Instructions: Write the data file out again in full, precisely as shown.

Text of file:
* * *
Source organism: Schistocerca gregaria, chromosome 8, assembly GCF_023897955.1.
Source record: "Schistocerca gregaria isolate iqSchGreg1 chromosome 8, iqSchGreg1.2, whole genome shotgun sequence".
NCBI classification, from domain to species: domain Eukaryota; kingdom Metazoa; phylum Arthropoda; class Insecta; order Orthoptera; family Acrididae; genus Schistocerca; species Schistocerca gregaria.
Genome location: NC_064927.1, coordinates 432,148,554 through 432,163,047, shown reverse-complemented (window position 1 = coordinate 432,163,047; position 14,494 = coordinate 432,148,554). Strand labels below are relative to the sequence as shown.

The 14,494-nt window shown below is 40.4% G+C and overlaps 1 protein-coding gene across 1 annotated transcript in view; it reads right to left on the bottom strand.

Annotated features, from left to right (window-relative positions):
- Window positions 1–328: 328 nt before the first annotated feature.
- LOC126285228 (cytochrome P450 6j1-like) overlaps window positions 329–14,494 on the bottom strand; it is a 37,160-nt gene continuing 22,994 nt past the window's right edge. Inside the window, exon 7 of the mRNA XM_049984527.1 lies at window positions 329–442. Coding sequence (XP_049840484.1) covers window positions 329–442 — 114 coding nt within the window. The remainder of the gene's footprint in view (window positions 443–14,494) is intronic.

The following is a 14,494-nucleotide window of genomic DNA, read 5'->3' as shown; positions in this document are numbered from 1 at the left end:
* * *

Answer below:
Source organism: Schistocerca gregaria, chromosome 8, assembly GCF_023897955.1.
Source record: "Schistocerca gregaria isolate iqSchGreg1 chromosome 8, iqSchGreg1.2, whole genome shotgun sequence".
NCBI classification, from domain to species: domain Eukaryota; kingdom Metazoa; phylum Arthropoda; class Insecta; order Orthoptera; family Acrididae; genus Schistocerca; species Schistocerca gregaria.
Genome location: NC_064927.1, coordinates 432,148,554 through 432,163,047, shown reverse-complemented (window position 1 = coordinate 432,163,047; position 14,494 = coordinate 432,148,554). Strand labels below are relative to the sequence as shown.

The 14,494-nt window shown below is 40.4% G+C and overlaps 1 protein-coding gene across 1 annotated transcript in view; it reads right to left on the bottom strand.

Annotated features, from left to right (window-relative positions):
- Window positions 1–328: 328 nt before the first annotated feature.
- LOC126285228 (cytochrome P450 6j1-like) overlaps window positions 329–14,494 on the bottom strand; it is a 37,160-nt gene continuing 22,994 nt past the window's right edge. Inside the window, exon 7 of the mRNA XM_049984527.1 lies at window positions 329–442. Coding sequence (XP_049840484.1) covers window positions 329–442 — 114 coding nt within the window. The remainder of the gene's footprint in view (window positions 443–14,494) is intronic.

The following is a 14,494-nucleotide window of genomic DNA, read 5'->3' as shown; positions in this document are numbered from 1 at the left end: